"It's good of you to come here and agree to testify under oath, Mr President."
"Raise your right hand please."
The President's right hand formed its all-too-familiar gesture, then he stretched out "I promise to tell the truth, the whole truth, and nothing but the truth, so help me God!!!" to almost 30 seconds, throwing in a promise to build a wall between the Senate and the House for good measure.
By the time he'd given his name, occupation, and full address including zip code, his testimony had ended. It was a Friday, after all – 100 words maximum.
This photograph taken this morning outside my polling station – a church hall – had a profound effect on me.
As voting closed in the General Election, the TV studio pundits suddenly burst into life. Now, they could share the sensational first exit polls: a swing to both major parties, the Conservatives and Labour. Each party had 60% of the vote.
The news astounded and excited Professor John Butler. Most stunningly, the #TryPraying Party vote had collapsed completely. The pundits speculated that support for #TryPraying had suffered badly after Brexit and the election of Donald Trump. Voters felt let down by its leader.
Of course as Butler pointed out repeatedly, it was only an exit poll. It could be wrong.
In the week of the bombing of a Manchester pop concert attended mainly by teenage girls.
I am surrounded by filth, the unclean, the dregs, the unbelievers. I am surrounded by animals who, if left unculled, will live to breed and spread their dirt and endless wickedness. I am surrounded by perverts, liars and whores.
My duty is to cleanse. My duty is to bleach, to wipe the filthy animal presence from the Earth before it can do even more harm. I have come to disinfect.
I shall not fail. I shall be remembered for my courage, for my commitment to the one true faith, for my devotion to the highest cause.
My hour has come.
The owl floated across the fields, between the trees, searching for anything that would feed his newborn chicks. The rain had ceased and he could hear easily; he would also be aided as voles and mice looked for food after the storm.
His eyes took in the landscape, but as he flew he turned his head, scanning for something juicy with his ears and that large facial disc.
Suddenly he heard a decent-sized field vole move below. Three silent beats later, he had another snack for the brood to fight over. The vole wouldn’t have to worry about food again.
A dog drops into a pub, approaches the bar and gives a deep bow.
"Wow," says the dog, "this place has changed! Big improvement."
"Thanks. We don't get many dogs here these days," the barman says. "What can I get you?"
"A salty dog, please."
"Sure," says the barman. He fixes the cocktail. "You look a little off colour – are you OK?"
"Feeling a bit rough, actually."
"Sorry to hear that," says the barman, pushing the cocktail towards the dog. "That'll be £8.00."
"What?? That's much more than I'd expected."
"Sorry," says the barman, "prices have gone through the woof."
Martha found it hard to move her head now. She could hear voices, was sure that Lindsey and Mark were both there. Someone – Lindsey, she hoped – was holding her hand. From time to time a face appeared above her: sideways on, talking too loudly. Calling to her: "Mrs Barclay."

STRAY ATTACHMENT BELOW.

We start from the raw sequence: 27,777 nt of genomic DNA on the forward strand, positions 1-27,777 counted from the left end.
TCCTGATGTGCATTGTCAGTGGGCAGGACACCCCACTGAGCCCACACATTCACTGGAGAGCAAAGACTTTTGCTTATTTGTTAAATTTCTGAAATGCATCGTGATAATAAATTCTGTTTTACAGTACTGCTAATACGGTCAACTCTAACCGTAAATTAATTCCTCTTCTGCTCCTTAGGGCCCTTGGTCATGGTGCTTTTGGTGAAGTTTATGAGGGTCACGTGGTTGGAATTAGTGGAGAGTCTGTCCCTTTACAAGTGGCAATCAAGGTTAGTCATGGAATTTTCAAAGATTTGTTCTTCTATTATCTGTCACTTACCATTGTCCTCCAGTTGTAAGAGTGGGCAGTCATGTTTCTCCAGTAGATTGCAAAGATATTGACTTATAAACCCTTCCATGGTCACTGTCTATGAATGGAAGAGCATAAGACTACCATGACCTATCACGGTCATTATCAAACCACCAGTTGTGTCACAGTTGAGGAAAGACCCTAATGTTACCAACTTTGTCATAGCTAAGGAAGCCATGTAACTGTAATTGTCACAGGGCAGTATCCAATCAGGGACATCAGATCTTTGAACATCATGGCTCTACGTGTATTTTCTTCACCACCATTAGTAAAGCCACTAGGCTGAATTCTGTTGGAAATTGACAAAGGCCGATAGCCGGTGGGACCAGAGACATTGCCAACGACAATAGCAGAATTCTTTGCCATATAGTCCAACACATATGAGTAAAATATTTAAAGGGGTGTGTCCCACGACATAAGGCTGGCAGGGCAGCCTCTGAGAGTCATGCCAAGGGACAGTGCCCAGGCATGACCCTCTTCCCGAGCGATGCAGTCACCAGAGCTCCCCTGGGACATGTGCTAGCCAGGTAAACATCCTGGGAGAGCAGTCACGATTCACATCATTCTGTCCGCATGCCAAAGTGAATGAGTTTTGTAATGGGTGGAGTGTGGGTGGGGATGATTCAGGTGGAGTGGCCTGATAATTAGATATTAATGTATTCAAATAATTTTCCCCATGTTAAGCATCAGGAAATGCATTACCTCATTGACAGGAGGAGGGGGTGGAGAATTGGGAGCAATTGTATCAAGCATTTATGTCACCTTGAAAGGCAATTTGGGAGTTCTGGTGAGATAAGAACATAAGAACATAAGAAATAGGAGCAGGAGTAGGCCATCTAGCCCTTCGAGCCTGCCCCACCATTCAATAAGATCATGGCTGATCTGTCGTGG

Martha could barely make anything out in the room; the lights were brighter now but the shadows were dimmer. Perhaps her eyes weren't fully open. She felt no pain. She wanted to tell Lindsey and Mark that she loved them, but the words wouldn't come.
Exhausted, she closed her eyes again.
In Earth's final hours, a Saviour appeared: an ordinary woman who could do one extraordinary thing: listen. She listened to everyone, the poor, the weary, the sick, the desperate; she listened to everyone.
She heard answers in their own voices: the way to salvation from poverty, sickness, ignorance, and desperation. Most immediately, from destroying the planet.
"Blasphemy!" cried the Christian.
"Blasphemy!" cried the Jew, the Hindu, the Muslim, and the Buddhist.
"Kill her!" they all cried, even those of no religion. It just seemed easier.
They killed her, then fought amongst themselves. They were still fighting when the lights went
It began as a fluttering seed that fell, unnoticed to the ground. A bird had digested it, and the boost to its fertility had it up and running in no time: eighteen inches in the first year, four feet by the second, seven feet by the third.
But its roots were growing at a much faster rate. In the first year they shot down over 30 feet, then still further in exponential leaps in subsequent years. Nobody noticed, of course, it was all happening out of sight.
The tree eventually popped up in the centre of Sydney. With an earthquake.
The building where I worked for almost 30 years – yes, that was a school – is currently being demolished. The Sunday Post and the Weekly News are two of Scotland's more widely-read news publications; they're not so widely respected for their journalism. Those connected with the Portobello High School in the 1970s and early 1980s will recognise the character.
As far as I know there is currently no civil war in Edinburgh.
This is essentially my recollection of a true event.
The young woman greeted me cheerfully in the corridor.
"Will you marry me?"
"Go on, it's the 29th February. I can do the proposing."
"Interesting idea, Caroline. I really like you, but there are difficulties..."
She smiled innocently. "Such as?"